Another grant recipient is Effingham Oysters in Barkley Sound, which received $37,313 to install solar panels and energy storage batteries. These measures reduced the cost of diesel transport and annual consumption by two-thirds as well as decreasing the risk of spills. Owner Mica Verbrugge said he is saving 9,000 liters of diesel annually as a result of this investment, which amounts to $11,000.
“The solar technology is fantastic and I’m looking at investing another $60,000 to expand my solar use and possibly convert one of my barges,” he said, knowing that the upgrades aren’t necessarily translating to sales – at least not yet. “These changes have made my business greener but I’m not sure it makes us more attractive to customers. In theory they might say it makes a difference to them, but in reality, most of them are pretty price-oriented.”
Steve Atkinson, owner of Taste of BC Aquafarms in Nanaimo, BC, received $43,488 to replace an existing oil-fired water boiler with a solar hot water system to heat water in the recirculating aquaculture system. This will eliminate oil consumption, reduce carbon dioxide emissions and yield cost savings on his land-based steelhead salmon farm. The system, installed in the fall and commissioned in March, will save 17 tons of carbon dioxide emissions per year, Atkinson said.
“Everything we do is about being sustainable, so the solar hot water system is just one of the pieces for us in producing salmon sustainably. I think it makes us more attractive to our clients, too, so by reducing our carbon footprint, it’s good for our business,” he said. “And we couldn’t have done this without the federal government covering the capital cost.”
For each grant the Department of Fisheries and Oceans contributed 75 percent of the cost and the province of British Columbia added 10 percent, leaving the individual companies to cover the remaining 15 percent of the cost for each project.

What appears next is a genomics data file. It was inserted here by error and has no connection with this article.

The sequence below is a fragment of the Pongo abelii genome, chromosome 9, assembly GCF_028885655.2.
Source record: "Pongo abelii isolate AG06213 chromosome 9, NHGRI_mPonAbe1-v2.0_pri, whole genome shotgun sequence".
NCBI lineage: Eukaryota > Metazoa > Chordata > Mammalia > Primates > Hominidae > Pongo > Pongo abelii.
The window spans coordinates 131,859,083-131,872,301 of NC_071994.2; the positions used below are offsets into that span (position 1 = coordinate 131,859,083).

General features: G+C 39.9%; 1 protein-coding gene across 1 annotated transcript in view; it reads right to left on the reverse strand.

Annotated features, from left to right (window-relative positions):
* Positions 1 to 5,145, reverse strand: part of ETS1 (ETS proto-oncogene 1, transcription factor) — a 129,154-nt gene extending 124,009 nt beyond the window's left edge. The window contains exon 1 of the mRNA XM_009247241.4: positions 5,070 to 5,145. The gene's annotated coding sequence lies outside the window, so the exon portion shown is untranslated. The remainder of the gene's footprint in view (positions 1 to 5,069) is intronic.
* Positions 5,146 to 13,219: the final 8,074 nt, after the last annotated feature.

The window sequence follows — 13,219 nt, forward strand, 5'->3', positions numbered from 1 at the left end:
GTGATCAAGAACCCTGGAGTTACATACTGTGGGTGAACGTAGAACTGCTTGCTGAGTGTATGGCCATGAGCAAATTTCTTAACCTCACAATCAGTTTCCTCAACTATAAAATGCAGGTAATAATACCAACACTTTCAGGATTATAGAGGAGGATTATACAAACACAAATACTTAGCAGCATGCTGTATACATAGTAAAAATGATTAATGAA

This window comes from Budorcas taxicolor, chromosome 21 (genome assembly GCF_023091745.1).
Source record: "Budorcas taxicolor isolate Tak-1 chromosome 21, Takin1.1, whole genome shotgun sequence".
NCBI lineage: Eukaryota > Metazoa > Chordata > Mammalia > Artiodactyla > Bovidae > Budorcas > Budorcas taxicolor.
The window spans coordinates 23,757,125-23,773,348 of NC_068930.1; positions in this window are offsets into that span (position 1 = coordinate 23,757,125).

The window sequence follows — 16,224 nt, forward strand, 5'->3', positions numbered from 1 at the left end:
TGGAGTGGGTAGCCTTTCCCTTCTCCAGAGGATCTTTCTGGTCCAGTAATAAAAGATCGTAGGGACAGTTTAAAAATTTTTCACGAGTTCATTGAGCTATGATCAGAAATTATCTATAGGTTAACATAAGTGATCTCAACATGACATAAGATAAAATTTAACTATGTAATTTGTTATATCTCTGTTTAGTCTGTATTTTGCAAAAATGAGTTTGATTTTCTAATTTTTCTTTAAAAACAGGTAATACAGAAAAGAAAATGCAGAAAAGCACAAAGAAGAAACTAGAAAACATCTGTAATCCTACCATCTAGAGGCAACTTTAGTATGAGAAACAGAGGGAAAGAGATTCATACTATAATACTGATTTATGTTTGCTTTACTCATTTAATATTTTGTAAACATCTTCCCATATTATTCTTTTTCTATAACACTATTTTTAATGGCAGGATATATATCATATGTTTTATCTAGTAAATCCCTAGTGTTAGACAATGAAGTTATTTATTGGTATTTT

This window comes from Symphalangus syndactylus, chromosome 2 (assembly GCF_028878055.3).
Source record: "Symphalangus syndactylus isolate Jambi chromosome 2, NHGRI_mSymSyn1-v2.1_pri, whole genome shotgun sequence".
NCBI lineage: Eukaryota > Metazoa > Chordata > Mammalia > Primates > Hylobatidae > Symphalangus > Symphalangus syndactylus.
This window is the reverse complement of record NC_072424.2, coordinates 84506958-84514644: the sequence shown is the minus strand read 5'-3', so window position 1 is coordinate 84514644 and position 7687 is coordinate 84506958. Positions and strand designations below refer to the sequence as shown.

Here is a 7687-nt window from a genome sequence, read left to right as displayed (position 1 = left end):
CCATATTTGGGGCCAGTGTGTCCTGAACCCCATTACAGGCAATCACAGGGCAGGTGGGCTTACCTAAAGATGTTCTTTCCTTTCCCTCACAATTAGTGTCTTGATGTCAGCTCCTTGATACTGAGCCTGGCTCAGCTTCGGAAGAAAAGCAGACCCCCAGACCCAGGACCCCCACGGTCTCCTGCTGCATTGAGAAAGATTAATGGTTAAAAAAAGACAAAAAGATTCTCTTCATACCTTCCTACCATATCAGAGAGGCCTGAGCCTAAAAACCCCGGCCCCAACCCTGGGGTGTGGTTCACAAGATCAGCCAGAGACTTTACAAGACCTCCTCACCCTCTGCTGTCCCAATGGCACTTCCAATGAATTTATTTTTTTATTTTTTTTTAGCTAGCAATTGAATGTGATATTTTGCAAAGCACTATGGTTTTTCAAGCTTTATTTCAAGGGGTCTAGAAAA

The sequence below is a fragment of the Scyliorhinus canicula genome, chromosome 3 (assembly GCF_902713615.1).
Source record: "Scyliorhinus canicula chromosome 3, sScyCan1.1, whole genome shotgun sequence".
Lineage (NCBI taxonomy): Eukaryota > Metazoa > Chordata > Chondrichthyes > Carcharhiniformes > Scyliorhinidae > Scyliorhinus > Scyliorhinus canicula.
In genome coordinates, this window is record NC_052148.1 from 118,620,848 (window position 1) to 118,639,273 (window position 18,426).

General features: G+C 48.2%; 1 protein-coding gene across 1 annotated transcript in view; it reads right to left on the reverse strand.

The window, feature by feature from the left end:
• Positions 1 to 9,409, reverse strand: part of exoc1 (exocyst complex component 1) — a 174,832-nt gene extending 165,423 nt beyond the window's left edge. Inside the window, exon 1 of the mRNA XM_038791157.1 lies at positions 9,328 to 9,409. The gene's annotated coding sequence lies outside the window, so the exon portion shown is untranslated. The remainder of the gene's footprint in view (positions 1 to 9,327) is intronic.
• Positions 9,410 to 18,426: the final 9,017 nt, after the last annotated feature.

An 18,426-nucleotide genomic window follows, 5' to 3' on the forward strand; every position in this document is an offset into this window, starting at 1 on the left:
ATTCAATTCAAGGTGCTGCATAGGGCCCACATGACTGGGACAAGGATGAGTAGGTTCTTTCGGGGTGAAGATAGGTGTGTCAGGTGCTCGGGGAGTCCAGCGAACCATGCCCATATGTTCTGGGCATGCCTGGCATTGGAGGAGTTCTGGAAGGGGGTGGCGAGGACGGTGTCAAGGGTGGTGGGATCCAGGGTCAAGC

Follow the Advocate on Twitter @GAA_Advocate
Now that you've finished reading the article ...
… we hope you’ll consider supporting our mission to document the evolution of the global aquaculture industry and share our vast network of contributors’ expansive knowledge every week.
By becoming a Global Seafood Alliance member, you’re ensuring that all of the pre-competitive work we do through member benefits, resources and events can continue. Individual membership costs just $50 a year.
Not a GSA member? Join us.
Vancouver-based correspondent Lauren Kramer has written about the seafood industry for the past 15 years.
Canada and the United States may be friendly neighbors, but when it comes to aquaculture, the bordering countries take vastly different approaches to aquaculture in the Great Lakes.
One Germany-based company says rapeseed protein concentrate, or RPC, can help aquafeed manufacturers meet growing demand.
As aquaculture grows in Newfoundland, the socioeconomic future of this Canadian province with a population of 500,000 takes flight with it. It's a welcome development, after a two-decade slump due in part to the downturn of North Atlantic groundfish stocks.
Grown worldwide, Camelina sativa is a tiny seed used for human consumption that also has big potential for driving the “green” economy.